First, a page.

Frank Malzone was signed by the Red Sox in 1947, out of Samuel Gompers High School in the Bronx. He made $175 a month his first year and his minor league journey took him through: Milford Delaware, Oneonta NY, Scranton PA, Louisville KY and finally San Francisco before arriving in Boston to stay in 1956. His career, like so many of his era, was interrupted for two years of military service during the Korean War. Playing in Oneonta in 1949, he met his future wife Amy Gennerino.
“Malzie made his debut in 1955 playing six games. He arrived to stay in 1956 and in ’57’ he hit .292 with 15 homers and 103 RBI. He finished 2nd in Rookie of the Year voting and seventh in the vote for AL MVP.
My dad called him “Malzie” and he was a particular favorite in the Sinibaldi household. A son of an Italian immigrant, his dad came from Salerno Italy and worked for the water department in New York city. My dad had a particular affinity for his Italian brethren. That affinity trickled down to his son.
He became a star and was a bridge between the eras of Ted Williams and Carl Yastrzemski. A teammate of both Hall of Famers, he played with Ted the last four years of his career and with Yaz the first five of his.
Eleven of his 12 years in the Big Leagues were played in Boston where he was a bona fide star on teams that never won more than 84 games and finished an average 24 games out of first place.
His accomplishments were many. He was a six time all star and the first ever recipient of the Rawlings Gold Glove Award at third base. That first year the award was for both leagues and he followed it up with back to back AL Gold Gloves in 1958 and 59. He is the only Red Sox third baseman to win a Gold Glove and he is the Red Sox career leader for home runs and RBI by a third baseman.
Frank Malzone and Willie Mays during the 1960 All Star game at Yankee Stadium. Malzone said his greatest thrill in baseball was hitting a home run off Don Drysdale in the 1959 All Star game, a 5-3 AL win.
Returning back home to Boston following his last playing year with the Angels in 1966, he became a scout, friend and mentor to scores of players who followed him. His influence spanned more than six decades and the mark he left on so many extends far beyond the diamond and many talked about Frank Malzone, the man.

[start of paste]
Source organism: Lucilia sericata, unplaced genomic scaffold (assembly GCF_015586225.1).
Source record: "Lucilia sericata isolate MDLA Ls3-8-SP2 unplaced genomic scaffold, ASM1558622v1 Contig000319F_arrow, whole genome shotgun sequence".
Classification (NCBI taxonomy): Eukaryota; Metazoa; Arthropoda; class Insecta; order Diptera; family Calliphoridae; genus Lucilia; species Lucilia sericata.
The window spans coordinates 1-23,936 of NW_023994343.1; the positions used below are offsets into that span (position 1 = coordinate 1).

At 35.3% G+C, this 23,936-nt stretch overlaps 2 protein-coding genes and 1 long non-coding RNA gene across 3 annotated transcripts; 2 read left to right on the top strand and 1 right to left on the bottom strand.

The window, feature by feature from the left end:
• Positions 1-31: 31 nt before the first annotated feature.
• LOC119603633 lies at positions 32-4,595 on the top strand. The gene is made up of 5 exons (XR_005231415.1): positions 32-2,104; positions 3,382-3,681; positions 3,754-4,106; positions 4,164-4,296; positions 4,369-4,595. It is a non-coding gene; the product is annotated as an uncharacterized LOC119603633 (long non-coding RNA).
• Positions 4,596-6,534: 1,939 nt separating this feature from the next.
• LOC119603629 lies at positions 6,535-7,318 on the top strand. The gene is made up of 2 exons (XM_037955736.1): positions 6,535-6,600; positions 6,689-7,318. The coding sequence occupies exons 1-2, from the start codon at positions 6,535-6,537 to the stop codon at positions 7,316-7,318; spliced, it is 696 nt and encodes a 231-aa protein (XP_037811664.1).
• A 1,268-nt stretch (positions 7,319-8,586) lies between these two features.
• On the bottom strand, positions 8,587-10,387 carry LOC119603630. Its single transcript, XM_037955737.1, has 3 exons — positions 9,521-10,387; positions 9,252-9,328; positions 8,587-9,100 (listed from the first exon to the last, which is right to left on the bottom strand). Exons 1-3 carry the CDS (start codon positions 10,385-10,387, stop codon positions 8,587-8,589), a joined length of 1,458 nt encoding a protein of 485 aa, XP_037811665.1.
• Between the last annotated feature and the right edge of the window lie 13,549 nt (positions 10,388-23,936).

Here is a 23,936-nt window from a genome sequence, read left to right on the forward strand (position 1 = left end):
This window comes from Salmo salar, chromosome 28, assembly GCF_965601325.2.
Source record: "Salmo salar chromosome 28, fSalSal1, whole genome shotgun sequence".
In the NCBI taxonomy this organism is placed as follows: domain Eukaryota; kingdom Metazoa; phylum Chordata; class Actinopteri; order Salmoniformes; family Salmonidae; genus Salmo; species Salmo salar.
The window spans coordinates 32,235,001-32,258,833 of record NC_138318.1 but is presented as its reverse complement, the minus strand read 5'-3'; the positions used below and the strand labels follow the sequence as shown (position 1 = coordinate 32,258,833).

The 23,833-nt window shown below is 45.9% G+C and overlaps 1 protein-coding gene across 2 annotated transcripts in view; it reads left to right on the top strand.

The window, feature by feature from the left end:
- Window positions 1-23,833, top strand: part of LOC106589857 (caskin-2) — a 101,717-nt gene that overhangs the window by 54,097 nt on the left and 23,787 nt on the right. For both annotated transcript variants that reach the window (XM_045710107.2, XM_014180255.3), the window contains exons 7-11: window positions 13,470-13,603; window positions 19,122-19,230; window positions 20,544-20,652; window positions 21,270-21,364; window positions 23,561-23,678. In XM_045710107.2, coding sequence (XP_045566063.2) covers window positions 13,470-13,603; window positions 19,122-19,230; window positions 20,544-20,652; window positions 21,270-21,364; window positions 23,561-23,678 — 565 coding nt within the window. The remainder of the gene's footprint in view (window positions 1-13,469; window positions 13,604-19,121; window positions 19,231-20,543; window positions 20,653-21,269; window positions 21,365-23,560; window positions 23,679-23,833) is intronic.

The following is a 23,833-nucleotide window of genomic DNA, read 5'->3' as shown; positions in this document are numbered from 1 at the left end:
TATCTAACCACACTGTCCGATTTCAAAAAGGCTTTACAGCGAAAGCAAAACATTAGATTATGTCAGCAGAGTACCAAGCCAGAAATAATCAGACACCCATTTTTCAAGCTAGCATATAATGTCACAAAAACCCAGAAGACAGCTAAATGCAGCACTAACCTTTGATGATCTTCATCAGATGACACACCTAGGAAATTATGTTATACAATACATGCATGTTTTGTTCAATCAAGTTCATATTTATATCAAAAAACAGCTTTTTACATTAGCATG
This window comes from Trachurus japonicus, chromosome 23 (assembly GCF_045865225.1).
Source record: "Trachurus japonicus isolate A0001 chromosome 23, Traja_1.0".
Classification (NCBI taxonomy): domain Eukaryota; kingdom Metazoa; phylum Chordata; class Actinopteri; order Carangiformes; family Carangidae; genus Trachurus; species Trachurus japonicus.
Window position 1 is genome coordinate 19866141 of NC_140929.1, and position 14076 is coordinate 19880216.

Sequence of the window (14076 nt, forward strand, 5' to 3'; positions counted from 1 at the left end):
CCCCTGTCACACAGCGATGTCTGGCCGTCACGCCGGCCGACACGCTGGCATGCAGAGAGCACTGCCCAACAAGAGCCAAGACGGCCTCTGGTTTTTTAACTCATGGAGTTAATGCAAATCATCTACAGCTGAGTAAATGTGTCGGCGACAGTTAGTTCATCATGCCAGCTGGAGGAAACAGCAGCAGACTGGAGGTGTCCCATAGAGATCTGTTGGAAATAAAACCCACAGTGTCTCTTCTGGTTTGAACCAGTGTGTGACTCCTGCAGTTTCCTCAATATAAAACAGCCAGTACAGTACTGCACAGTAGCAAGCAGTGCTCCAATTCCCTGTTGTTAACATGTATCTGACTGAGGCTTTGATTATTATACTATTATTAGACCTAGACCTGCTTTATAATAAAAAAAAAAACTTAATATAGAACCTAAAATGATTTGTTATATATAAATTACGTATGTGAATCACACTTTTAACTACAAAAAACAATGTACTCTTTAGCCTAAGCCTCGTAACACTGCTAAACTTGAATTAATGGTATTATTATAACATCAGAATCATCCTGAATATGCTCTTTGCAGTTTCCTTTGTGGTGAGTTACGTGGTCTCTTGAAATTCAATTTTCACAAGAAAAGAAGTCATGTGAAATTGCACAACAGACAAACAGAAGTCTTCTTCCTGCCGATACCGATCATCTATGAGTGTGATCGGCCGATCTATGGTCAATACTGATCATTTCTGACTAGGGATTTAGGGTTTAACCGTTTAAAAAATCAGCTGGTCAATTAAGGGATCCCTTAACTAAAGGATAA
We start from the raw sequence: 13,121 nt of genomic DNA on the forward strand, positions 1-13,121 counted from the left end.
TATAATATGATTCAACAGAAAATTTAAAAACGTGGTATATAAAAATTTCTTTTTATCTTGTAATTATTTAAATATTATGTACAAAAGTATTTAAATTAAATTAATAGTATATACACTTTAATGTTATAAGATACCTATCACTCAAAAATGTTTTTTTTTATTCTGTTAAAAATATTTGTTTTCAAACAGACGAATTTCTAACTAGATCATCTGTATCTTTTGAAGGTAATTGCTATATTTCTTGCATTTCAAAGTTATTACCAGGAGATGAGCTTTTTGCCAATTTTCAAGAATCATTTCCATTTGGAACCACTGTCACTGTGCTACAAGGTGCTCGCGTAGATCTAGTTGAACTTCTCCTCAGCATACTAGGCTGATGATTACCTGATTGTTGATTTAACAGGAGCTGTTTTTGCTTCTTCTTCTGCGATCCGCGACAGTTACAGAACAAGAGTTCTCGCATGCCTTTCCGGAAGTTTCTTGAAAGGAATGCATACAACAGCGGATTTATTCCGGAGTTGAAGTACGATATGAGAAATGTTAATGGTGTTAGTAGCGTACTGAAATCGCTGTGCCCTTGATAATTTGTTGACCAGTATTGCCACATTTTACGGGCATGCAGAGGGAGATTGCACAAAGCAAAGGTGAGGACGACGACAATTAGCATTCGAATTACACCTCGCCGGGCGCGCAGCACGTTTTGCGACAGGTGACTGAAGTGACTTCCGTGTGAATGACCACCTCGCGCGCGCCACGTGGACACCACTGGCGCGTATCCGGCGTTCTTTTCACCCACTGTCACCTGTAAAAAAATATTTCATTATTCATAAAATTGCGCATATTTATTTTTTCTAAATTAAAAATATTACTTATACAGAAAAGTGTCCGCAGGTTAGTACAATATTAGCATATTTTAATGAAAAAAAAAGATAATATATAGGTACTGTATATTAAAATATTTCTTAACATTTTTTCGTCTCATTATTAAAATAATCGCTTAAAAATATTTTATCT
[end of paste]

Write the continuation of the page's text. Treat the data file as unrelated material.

“When I first came to the big leagues in 1961, Frank was the guy who took me under his wing,” Carl Yastrzemski said. “I struggled when I first came up, and he took care of me and stayed with me. He was a real class guy, a very caring guy, and I owe him a lot. You aren’t going to find too many people like him.” Dwight Evans met him his rookie year in 1972. “He may not have been one of the coaches on the team, but he was a coach for me, instructing me on the finer parts of the game… In some ways, Frank was like a big brother. I loved him as a man and as a mentor. He will be sorely missed.” Mike Lowell played five years as the Red Sox third baseman and was the MVP of the ’07’ World Series. He offered, “Frank was always there to give me a smile and a great word of encouragement every time… He was always a symbol to me of what a professional and standup member of the organization should be.”
He was a charter member of the Red Sox Hall of Fame which opened in 1995. Inducted along side the likes of Babe Ruth, Jimmie Foxx, Joe Cronin, Ted Williams, Carl Yastrzemski, Tom Yawkey and Cy Young. His legacy cemented in Red Sox lore.
Last Sunday was a 41 degree Florida morn. Regardless, I made my way to the links to hack it around with these guys.
We have not played together since early November. I got to don one of Dad’s old sweaters and there were reflections of Red Sox days, past, present and future. As the chill of dawn melted into a perfect day I was reminded of the light in my world and all those who contribute to it.
So God speed to those who left us and from the little boy and the young man in me thanks to Malzie and Hendu. And from today’s man who stands on the precipice of his winter, God Bless, Amanda, and I will take some solace in knowing that Addy, Reagan and Quinn, three of my brightest lights, have the beacon of your spirit watching over them.
The year 2016 will find me continuing to chase the light, grateful evermore for all who have illuminated my way; even those who fear the wonder of their own inner glow and know not, how bright it burns.
And thus it should be, for love wins…Love always wins.
And so it is as 2016’s first month draws to a close. The work of Bill Nowlin and Peter Abraham contributed to this story.